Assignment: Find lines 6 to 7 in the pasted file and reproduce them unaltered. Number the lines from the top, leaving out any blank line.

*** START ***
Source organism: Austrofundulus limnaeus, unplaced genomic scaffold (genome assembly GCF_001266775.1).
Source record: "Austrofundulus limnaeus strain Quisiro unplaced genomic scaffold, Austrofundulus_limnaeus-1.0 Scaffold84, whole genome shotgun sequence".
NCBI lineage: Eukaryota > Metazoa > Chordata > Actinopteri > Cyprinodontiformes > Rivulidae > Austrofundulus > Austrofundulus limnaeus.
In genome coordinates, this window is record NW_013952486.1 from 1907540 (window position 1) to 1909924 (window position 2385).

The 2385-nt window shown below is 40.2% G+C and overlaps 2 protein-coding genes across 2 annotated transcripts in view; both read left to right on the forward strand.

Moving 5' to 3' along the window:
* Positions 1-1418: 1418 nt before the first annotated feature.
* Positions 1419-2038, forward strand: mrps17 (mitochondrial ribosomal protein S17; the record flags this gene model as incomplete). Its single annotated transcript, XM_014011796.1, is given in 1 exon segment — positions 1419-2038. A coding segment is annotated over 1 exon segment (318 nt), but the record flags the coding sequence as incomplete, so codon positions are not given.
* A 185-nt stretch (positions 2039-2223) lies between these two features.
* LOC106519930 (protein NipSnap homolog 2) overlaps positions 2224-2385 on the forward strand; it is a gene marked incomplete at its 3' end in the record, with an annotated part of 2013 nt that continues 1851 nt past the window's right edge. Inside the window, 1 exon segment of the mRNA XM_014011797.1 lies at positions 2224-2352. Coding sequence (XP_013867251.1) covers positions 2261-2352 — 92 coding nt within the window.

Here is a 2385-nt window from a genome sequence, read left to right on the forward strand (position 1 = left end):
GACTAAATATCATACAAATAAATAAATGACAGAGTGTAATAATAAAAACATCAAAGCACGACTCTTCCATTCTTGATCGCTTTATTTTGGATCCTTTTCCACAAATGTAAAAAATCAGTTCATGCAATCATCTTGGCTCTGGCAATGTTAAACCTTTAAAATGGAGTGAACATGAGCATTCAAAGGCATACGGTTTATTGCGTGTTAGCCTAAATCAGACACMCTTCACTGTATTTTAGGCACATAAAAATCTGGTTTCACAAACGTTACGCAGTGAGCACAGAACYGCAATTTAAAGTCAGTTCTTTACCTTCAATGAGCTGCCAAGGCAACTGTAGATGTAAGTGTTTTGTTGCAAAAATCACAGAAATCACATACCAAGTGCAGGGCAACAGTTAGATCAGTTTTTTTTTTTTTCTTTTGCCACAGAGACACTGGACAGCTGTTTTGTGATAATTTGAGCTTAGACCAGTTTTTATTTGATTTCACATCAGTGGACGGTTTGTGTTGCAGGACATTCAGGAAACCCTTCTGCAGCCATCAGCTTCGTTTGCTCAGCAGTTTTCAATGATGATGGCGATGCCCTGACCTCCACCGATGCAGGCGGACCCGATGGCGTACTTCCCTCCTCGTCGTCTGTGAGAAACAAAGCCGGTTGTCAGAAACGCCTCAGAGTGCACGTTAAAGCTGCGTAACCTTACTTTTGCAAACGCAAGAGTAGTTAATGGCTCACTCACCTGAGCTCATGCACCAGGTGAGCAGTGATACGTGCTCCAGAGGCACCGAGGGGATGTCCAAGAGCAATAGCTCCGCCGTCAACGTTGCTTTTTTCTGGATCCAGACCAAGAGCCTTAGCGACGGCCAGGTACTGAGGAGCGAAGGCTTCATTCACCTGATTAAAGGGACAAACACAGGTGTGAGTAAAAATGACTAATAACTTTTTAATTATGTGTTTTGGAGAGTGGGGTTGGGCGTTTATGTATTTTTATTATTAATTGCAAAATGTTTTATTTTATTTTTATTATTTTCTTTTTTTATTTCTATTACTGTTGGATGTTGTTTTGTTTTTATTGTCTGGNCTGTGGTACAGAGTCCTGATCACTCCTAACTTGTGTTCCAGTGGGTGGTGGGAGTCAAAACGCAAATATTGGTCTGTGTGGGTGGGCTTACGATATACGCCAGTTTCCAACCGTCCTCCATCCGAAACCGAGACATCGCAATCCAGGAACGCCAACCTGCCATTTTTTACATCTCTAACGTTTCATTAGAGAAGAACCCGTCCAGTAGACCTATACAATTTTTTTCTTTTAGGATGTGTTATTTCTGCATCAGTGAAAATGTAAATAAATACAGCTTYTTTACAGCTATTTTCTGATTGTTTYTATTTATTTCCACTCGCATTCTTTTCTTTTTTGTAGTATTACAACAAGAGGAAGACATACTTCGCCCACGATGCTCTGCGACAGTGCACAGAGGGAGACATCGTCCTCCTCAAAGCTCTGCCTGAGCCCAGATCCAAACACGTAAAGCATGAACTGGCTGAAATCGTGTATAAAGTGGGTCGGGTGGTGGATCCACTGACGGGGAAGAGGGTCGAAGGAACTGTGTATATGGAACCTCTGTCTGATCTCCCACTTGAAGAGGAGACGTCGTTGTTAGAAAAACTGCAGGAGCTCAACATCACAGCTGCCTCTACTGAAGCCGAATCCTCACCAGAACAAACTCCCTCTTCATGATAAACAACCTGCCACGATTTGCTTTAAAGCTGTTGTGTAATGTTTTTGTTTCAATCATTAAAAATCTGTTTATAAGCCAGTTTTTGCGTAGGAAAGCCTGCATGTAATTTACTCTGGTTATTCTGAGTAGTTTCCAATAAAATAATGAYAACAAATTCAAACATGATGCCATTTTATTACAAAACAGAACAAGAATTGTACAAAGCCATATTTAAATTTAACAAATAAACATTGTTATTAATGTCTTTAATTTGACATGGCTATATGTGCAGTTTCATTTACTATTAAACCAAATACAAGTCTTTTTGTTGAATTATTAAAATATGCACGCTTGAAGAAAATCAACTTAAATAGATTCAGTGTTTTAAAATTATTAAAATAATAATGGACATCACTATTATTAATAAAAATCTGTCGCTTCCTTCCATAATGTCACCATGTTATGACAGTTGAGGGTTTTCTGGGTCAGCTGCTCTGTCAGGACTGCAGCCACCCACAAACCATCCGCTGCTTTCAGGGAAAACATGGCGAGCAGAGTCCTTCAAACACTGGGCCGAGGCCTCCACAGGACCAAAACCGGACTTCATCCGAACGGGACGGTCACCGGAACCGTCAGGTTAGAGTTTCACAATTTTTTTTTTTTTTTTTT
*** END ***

Moving 5' to 3' along the window:
* Positions 1-1418: 1418 nt before the first annotated feature.